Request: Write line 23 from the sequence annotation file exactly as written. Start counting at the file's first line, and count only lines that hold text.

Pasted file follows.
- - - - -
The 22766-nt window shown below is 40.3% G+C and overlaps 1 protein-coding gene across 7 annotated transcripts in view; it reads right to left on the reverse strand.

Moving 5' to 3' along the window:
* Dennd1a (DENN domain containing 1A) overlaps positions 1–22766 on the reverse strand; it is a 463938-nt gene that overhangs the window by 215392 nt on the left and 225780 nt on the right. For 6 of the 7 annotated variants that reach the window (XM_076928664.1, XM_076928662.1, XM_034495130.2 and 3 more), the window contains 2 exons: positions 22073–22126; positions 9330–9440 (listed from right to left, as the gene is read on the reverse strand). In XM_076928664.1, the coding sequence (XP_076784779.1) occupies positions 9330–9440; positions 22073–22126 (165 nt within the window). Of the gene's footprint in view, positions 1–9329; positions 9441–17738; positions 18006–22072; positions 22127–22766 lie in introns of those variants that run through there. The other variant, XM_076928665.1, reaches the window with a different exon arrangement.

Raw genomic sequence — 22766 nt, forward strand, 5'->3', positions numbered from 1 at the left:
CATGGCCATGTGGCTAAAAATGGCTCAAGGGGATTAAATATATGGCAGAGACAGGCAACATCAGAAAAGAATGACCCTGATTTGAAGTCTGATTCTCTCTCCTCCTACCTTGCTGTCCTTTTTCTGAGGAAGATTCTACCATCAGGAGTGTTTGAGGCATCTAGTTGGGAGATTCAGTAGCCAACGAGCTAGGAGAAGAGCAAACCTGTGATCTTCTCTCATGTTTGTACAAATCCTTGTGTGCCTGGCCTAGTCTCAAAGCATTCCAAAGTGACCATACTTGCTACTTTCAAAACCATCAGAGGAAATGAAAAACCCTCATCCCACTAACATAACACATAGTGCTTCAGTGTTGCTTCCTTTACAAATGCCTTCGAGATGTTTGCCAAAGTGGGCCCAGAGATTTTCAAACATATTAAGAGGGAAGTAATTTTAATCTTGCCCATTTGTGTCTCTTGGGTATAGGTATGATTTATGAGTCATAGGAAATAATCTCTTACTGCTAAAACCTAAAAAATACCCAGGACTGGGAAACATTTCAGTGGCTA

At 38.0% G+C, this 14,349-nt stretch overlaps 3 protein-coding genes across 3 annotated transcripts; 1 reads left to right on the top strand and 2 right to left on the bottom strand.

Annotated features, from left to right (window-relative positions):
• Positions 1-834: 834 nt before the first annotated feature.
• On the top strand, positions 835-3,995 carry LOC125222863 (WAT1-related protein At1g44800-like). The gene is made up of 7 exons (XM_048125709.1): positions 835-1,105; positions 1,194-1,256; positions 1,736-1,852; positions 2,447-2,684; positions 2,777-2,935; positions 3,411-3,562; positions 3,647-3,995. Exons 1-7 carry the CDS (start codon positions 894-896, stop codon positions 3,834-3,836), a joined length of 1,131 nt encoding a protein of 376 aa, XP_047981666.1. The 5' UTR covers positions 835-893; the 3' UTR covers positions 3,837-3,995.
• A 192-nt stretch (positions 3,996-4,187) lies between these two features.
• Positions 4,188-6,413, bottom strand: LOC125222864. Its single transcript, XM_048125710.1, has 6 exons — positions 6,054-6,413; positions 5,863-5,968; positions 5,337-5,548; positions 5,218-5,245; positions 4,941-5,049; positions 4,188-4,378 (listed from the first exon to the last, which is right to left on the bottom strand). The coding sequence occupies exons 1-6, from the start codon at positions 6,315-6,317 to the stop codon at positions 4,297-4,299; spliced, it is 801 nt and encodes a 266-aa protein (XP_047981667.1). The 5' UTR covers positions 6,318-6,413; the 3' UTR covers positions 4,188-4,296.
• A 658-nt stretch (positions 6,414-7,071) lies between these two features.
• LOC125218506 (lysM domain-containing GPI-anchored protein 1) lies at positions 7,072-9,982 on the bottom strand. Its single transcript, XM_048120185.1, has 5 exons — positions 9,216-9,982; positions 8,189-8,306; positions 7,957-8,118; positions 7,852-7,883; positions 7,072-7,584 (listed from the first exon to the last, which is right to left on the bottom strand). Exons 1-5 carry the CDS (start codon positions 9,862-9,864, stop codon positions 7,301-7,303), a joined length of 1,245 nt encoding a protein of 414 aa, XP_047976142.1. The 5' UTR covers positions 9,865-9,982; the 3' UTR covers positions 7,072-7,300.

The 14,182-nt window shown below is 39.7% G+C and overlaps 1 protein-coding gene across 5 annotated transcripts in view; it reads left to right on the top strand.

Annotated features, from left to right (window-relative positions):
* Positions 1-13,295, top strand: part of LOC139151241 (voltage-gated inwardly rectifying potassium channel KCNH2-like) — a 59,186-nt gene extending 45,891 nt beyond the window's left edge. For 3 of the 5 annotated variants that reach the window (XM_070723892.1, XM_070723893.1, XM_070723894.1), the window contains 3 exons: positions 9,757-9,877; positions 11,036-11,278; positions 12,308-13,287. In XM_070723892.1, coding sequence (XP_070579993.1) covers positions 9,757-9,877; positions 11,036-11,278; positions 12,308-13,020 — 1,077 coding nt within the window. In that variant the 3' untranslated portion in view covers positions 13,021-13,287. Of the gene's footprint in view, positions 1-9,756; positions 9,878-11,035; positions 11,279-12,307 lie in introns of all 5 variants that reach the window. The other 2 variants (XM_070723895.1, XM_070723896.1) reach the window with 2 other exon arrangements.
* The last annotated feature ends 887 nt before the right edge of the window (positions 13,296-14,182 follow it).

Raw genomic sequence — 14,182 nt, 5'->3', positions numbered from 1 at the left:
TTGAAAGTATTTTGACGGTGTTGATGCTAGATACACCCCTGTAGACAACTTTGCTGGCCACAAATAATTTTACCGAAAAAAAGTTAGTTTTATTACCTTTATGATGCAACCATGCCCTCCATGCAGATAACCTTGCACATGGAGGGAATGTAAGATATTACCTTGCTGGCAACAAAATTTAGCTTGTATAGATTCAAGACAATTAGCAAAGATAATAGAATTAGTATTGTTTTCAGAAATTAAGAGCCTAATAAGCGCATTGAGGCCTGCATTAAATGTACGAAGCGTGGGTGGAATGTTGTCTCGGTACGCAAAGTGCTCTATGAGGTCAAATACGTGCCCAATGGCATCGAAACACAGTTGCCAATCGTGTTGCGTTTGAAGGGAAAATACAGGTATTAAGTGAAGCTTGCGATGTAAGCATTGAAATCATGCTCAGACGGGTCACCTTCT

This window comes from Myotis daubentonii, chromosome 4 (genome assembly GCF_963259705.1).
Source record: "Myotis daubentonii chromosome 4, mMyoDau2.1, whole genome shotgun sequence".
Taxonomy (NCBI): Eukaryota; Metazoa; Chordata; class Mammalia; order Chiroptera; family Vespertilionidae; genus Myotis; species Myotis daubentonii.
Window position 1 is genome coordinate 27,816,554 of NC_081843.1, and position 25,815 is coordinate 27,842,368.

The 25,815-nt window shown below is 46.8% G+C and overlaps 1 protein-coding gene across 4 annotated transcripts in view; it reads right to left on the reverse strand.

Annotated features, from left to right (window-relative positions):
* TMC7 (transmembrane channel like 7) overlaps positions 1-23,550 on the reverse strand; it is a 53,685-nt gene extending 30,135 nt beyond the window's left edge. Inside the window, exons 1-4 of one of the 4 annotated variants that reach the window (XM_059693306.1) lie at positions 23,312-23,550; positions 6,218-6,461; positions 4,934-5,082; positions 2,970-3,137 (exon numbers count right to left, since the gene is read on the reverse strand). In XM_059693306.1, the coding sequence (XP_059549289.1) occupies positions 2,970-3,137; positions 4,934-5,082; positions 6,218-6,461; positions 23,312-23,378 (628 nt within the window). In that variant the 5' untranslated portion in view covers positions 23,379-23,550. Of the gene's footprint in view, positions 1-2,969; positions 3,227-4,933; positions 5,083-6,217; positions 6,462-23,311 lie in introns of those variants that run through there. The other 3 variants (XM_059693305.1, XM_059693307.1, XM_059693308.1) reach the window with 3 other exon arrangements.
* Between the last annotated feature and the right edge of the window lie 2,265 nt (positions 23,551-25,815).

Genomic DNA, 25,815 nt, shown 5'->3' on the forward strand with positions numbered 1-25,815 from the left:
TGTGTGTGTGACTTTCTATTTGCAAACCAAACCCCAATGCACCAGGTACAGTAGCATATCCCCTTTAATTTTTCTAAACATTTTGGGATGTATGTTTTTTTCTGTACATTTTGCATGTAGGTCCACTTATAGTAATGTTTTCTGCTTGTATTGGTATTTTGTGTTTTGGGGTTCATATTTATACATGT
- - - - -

Window position 1 is genome coordinate 27,816,554 of NC_081843.1, and position 25,815 is coordinate 27,842,368.